Sleeping with a warm baby next to you in bed is divine. When my second son was very small I remember curling up on my side to feed him. When he’d finished he drifted off to sleep with his head nestled between my breasts. As my husband said, that’s every boy’s fantasy. We both slept much better than had he been in a cot.
And yet the only times we shared a bed this way were when I was too shattered to sit up and feed. So why, when we both slept so well, did I decide not to make it a habit?
Firstly, there were downsides to the sleeping arrangements. My baby possetted a lot and it spoils the moment a little if you have to sit up and burp the baby after a feed. It spoils things even more if, when you lie back you get vomit down your cleavage and have to change your clothes and even the bedding. For me, feeding in a chair meant that the sick was much easier to deal with.
I also had experience of a firstborn baby sleeping happily on their own in a cot. And when I say I slept well when my newborn baby was in bed with me, it was only well in comparison to the alternative of an unhappy boy in the cot. It was not well when compared to a full night’s sleep in a bed on my own.
Sleep tends to be better if you are able fall asleep and settle yourself when you come into a light sleep. I decided I’d rather put in the leg work at the beginning to help my baby feel comfortable and safe in his own cot, in order to get better sleep for both of us longer term.
Some people feel it is unfair to expect babies to sleep on their own as we are social animals. I suppose it depends on the way you help your baby to sleep. I’m not in favour of just leaving a baby to cry (although I try not to rush in as they often stop of their own accord). I used the approach in the Baby Whisperer books by Tracey Hogg, who puts a high value on patience, saying we get into ‘accidental parenting’ when we need a quick fix. She suggests staying with the baby initially in order to help them fall asleep on their own eventually.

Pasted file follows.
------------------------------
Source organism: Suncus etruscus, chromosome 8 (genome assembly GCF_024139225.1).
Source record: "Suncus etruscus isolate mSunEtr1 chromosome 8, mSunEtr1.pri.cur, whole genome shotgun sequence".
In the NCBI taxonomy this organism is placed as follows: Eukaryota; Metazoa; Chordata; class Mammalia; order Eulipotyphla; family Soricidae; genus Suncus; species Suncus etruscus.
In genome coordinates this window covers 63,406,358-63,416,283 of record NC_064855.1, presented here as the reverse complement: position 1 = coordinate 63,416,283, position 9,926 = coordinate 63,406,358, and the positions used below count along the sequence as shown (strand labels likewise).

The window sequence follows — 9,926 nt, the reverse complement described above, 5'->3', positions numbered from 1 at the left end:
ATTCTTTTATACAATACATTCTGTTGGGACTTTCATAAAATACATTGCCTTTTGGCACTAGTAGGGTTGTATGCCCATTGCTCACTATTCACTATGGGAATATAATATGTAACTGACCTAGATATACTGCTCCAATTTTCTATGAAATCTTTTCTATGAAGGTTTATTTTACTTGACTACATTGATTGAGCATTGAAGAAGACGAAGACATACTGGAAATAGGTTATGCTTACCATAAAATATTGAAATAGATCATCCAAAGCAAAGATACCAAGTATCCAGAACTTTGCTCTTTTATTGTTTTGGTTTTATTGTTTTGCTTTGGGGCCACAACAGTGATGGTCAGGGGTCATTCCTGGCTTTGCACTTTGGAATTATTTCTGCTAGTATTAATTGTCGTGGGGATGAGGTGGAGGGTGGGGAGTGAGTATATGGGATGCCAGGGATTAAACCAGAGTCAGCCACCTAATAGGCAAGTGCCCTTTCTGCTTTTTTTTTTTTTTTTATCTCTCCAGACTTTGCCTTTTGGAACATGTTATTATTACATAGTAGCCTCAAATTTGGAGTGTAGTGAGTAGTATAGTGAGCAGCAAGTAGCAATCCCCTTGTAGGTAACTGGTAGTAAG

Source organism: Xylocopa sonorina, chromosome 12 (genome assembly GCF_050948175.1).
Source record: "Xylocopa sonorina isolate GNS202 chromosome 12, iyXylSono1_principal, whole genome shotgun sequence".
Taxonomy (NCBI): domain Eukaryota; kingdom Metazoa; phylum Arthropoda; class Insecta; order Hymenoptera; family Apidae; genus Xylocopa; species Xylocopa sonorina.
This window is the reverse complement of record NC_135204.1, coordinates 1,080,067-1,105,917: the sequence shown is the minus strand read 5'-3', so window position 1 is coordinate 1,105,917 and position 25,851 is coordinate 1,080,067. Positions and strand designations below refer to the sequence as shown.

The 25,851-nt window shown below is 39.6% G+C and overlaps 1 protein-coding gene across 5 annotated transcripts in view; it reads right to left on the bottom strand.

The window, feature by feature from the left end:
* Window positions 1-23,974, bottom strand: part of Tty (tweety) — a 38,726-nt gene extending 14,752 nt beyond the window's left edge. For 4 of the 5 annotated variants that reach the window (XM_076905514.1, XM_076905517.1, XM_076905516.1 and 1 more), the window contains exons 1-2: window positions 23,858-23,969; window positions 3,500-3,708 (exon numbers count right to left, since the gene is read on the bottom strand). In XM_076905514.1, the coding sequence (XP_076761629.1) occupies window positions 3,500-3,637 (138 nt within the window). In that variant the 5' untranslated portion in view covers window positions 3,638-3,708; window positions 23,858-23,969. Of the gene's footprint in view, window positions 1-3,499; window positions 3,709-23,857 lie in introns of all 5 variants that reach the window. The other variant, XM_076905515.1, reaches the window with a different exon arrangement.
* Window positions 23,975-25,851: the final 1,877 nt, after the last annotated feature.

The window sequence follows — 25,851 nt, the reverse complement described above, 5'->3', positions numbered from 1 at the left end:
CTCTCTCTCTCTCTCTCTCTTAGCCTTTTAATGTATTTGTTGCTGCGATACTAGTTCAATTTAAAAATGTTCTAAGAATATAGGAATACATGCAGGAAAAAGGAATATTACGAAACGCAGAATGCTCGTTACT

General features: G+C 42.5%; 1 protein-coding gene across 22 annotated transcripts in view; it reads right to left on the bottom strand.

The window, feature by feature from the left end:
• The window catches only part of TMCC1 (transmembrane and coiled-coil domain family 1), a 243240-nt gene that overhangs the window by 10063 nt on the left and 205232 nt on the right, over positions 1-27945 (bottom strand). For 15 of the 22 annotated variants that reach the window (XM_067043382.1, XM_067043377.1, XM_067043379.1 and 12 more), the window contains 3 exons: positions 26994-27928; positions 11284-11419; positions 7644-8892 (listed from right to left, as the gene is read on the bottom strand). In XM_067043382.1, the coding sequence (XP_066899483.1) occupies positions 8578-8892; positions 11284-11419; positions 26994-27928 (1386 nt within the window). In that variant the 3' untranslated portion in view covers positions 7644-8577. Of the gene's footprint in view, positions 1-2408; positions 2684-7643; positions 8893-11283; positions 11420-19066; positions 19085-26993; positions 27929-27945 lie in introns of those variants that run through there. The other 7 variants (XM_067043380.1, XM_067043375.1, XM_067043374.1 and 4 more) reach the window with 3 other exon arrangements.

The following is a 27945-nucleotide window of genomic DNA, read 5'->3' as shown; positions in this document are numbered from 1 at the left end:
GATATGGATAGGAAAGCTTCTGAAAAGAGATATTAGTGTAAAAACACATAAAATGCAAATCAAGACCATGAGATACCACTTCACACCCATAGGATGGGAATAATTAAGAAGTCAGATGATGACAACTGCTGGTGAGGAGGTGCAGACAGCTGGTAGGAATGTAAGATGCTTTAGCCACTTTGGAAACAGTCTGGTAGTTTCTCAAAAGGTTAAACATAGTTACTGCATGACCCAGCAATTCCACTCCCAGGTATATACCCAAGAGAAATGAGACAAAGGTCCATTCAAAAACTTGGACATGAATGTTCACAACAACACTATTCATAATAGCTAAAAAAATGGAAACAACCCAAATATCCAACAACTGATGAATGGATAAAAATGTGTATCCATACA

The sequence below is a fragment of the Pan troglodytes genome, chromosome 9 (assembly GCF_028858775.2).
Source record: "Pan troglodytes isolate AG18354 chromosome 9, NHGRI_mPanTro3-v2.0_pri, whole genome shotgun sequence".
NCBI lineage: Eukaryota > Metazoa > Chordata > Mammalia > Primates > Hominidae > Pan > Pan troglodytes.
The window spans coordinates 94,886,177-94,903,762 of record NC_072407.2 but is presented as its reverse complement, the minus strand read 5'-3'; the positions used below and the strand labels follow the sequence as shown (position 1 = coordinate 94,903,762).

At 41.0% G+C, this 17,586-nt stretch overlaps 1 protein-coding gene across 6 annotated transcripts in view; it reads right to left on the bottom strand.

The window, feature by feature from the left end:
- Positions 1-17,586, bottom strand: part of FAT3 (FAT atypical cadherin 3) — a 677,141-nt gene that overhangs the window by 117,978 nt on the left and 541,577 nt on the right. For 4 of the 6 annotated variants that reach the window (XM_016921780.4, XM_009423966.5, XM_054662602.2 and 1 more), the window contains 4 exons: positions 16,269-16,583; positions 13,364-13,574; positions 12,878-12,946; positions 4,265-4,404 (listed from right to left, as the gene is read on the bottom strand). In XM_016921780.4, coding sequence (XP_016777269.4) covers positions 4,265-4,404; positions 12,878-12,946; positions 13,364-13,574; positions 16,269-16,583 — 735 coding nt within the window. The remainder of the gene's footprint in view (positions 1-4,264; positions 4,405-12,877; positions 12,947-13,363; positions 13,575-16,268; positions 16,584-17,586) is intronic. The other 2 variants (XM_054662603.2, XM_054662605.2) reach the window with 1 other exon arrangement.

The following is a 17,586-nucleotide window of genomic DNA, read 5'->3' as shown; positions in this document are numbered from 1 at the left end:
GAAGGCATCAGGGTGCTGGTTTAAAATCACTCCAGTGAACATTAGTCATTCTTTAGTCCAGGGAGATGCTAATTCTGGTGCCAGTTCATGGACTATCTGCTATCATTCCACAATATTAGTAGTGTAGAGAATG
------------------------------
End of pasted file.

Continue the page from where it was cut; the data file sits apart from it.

In the early days (from about one month onwards) I spent hours cuddling, putting in the cot, then taking out and cuddling again. I would intersperse hourly feeds with rocking and holding until he finally dropped off in the cot for long enough for me to leave. With time, I found I could soothe him without picking up - stroking, patting and comforting with my voice.
I normally started after bath time at 6.30pm, and to begin with it would take about three hours. Sometimes I’d give up completely, give baby to my husband and crawl into bed myself. But what kept me going was that each week the time it took got shorter, until we were approaching the magic 7pm bedtime. It took weeks and weeks with child two (and no time at all with the firstborn). I’d like to think neither woke up and felt alone.
Neither am I a fan of having older children sleep regularly in their parents’ bed. I’m too possessive of my sleep, and of the time with my husband. I have tried to approach this in a similar fashion – it may be harder work, but it pays dividends longer term. Instead of having the child in your bed, you go to them. If they are in a cot you sit or lie next to them, if they are in a bed you can get in too. When they are comforted you return to your bed.
But just as I’ve occasionally co-slept with the baby, of course there have been circumstances when we’ve had our older boy in the bed. And as long as I’m not getting jumped on or kicked, I’ve cherished the shared time.
So although I have wonderful memories of sleeping together, I find the nights are longer and the days are easier if we are all refreshed from sleeping in separate beds.